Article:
Even with Texans still recovering from Hurricane Harvey and Florida residents fearing the worst ahead of Hurricane Irma, journalists seized the moment to promote climate change alarmism.
New York Times, ProPublica and Newsweek journalists have been calling for Harvey, which made landfall in Texas on Aug. 25, and Irma, currently predicted to reach Florida by Sept. 9, to be blamed on or linked to manmade climate change.
Journalists urged cable news networks to “start talking about climate change” during Harvey coverage, blamed that storm’s destruction on climate change instead of poor civil engineering and ignored the fact that before Harvey, there had been 12 years without a major hurricane hitting the U.S. .
“Are we still not allowed to talk about climate change?” International Business Times Senior Editor for Investigations David Sirota asked after tweeting statistics about Category Five Hurricane Irma on Sept. 6.
Are we still not allowed to talk about climate change? https://t.co/Y7ZkAWcctq— David Sirota (@davidsirota) September 5, 2017
Quartz deputy growth editor and Columbia Journalism graduate Elisabeth Ponsot specifically called on “cable news channels” to up their climate change coverage in the wake of Harvey.
Dear cable news channels covering "every aspect" of Hurricane Harvey:— Beth Ponsot (@bponsot) August 28, 2017
Can you please start talking about climate change?
Scientists oppose Ponsot’s view, according to a May 2 report by the George Soros-funded Columbia Journalism Review (CJR). CJR reported scientists opposed the media’s tendency to blame hurricanes on man-made climate change.
Yet, a CJR report from Aug. 30 contradicted itself by urging journalists to include climate change in their Hurricane Harvey coverage.
“In a time of crisis, conversations about climate change can come across as insensitive. That doesn’t mean they should be avoided,” CJR wrote.
Sirota, like other journalists calling for climate change coverage, ignored the long drought of major hurricane landfalls. Harvey marked the end of a record-setting 12 year U.S. hurricane landfall drought. Before Harvey, the last major hurricane (Category 3 or above) to make landfall in the U.S. was Wilma in 2005.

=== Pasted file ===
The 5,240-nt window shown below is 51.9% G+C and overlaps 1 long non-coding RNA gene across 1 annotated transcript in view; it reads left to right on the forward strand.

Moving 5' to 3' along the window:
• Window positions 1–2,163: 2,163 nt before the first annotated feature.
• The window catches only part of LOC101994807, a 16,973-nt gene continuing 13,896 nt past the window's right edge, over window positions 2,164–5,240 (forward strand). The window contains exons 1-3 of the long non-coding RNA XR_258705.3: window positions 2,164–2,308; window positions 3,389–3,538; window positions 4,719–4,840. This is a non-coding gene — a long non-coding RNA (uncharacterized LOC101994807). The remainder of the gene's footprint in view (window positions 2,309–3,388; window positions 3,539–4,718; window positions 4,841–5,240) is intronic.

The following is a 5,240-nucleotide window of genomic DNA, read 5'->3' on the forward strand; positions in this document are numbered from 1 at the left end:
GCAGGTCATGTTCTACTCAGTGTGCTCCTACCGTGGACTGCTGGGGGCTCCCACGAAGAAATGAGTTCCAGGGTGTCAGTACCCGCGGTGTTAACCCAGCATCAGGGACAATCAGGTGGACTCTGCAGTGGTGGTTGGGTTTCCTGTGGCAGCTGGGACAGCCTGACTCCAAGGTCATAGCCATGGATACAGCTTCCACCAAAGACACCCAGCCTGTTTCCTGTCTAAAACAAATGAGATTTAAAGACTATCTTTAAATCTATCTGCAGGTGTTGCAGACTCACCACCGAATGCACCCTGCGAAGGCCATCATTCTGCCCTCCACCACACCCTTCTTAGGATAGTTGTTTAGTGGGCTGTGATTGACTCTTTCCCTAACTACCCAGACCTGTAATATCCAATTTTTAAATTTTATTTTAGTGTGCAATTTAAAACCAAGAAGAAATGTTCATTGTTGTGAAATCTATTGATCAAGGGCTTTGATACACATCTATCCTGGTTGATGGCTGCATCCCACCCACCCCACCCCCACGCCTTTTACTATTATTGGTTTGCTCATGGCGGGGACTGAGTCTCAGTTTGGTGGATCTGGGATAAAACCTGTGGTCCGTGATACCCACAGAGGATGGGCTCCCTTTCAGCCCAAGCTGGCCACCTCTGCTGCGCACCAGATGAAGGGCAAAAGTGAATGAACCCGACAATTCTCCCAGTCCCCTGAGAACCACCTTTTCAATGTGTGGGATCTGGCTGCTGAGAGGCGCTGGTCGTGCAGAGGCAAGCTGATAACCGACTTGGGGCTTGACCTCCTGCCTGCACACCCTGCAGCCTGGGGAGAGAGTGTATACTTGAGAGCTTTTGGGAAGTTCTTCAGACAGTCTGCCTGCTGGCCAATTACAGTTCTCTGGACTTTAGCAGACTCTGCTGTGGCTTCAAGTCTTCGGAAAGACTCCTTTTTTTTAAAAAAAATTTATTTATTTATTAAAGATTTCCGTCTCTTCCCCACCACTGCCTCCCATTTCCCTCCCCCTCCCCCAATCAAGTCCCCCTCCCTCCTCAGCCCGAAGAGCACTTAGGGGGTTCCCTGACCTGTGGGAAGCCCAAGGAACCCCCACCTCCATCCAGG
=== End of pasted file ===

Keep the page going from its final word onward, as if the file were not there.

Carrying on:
While Harvey was certainly a massive category four storm, University of Agder (Norway) professor Ilan Kelman wrote for Business Insider that Houston’s destruction was due more to poor civil engineering than the brute force of nature.
HuffPost India editor and Columbia Journalism graduate Anirvan Ghosh ignored the engineering problems. Ranting against President Donald Trump on Twitter Aug. 27, Ghosh blamed Harvey’s damage on “the destructive power of nature, inflated by climate change.”
This is the destructive power of nature, inflated by climate change. Thanks to Trump's policies, such change will accelerate.— Anirvan Ghosh (@anirvanghosh) August 28, 2017
It's high time Trump recognized that climate change can destroy our planet unless it is stopped. But instead, he denies it while ppl suffer.— Anirvan Ghosh (@anirvanghosh) September 6, 2017
Sirota similarly implied Harvey, Irma and the Montana wildfires were all results of climate change:
Montana is on fire, Houston is under water, Florida is facing one of history's largest hurricanes...but we can't talk about climate change.— David Sirota (@davidsirota) September 5, 2017
He even fantasized that “the last moment of humanity” will feature a Republican and oil executive disputing climate change. It was his way of mocking man-made climate change skeptics.
Times columnist Nicholas Kristof blamed Harvey entirely on climate change in a Sept. 2, op-ed headlined “We Don’t Deny Harvey, So Why Deny Climate Change?”
Kristof likened responding to Harvey without talking about climate change to cleaning up 9/11 without considering the overarching threat of terrorism.
“We can’t have an intelligent conversation about Harvey without also discussing climate change,” he wrote. He failed to explain what caused hurricanes before climate change supposedly impacted the world.
He also linked Irma to climate change on Sept. 6.
Ignoring climate change is not proving to be an effective strategy to combat it. https://t.co/3JPonZdTTi— Nicholas Kristof (@NickKristof) September 6, 2017
Politico senior investigative reporter Josh Meyer also linked Irma and climate change.
Probably unrelated to climate change, right? Irma most powerful storm ever recorded in Atlantic Ocean - CBS News https://t.co/pBIzetNUwa— Josh Meyer (@JoshMeyerDC) September 6, 2017
Meyer linked to a CBS story reporting Irma was the most powerful storm recorded in the Atlantic.
Irma can only be considered the strongest Atlantic hurricane if the Caribbean and the Gulf of Mexico are excluded, which CBS noted. Hurricane Wilma, in 2005, was actually the strongest storm on record. It had both higher top wind speeds and lower surface pressure than Irma — the two measures of hurricane strength.
ProPublica senior reporter Charles Ornstein called for a “lexicon for floods in the era of climate change” while ProPublica Documenting Hate partner manager Rachel Glickhouse wondered if Florida Gov. Rick Scott would “utter the words climate change” in the face of Irma.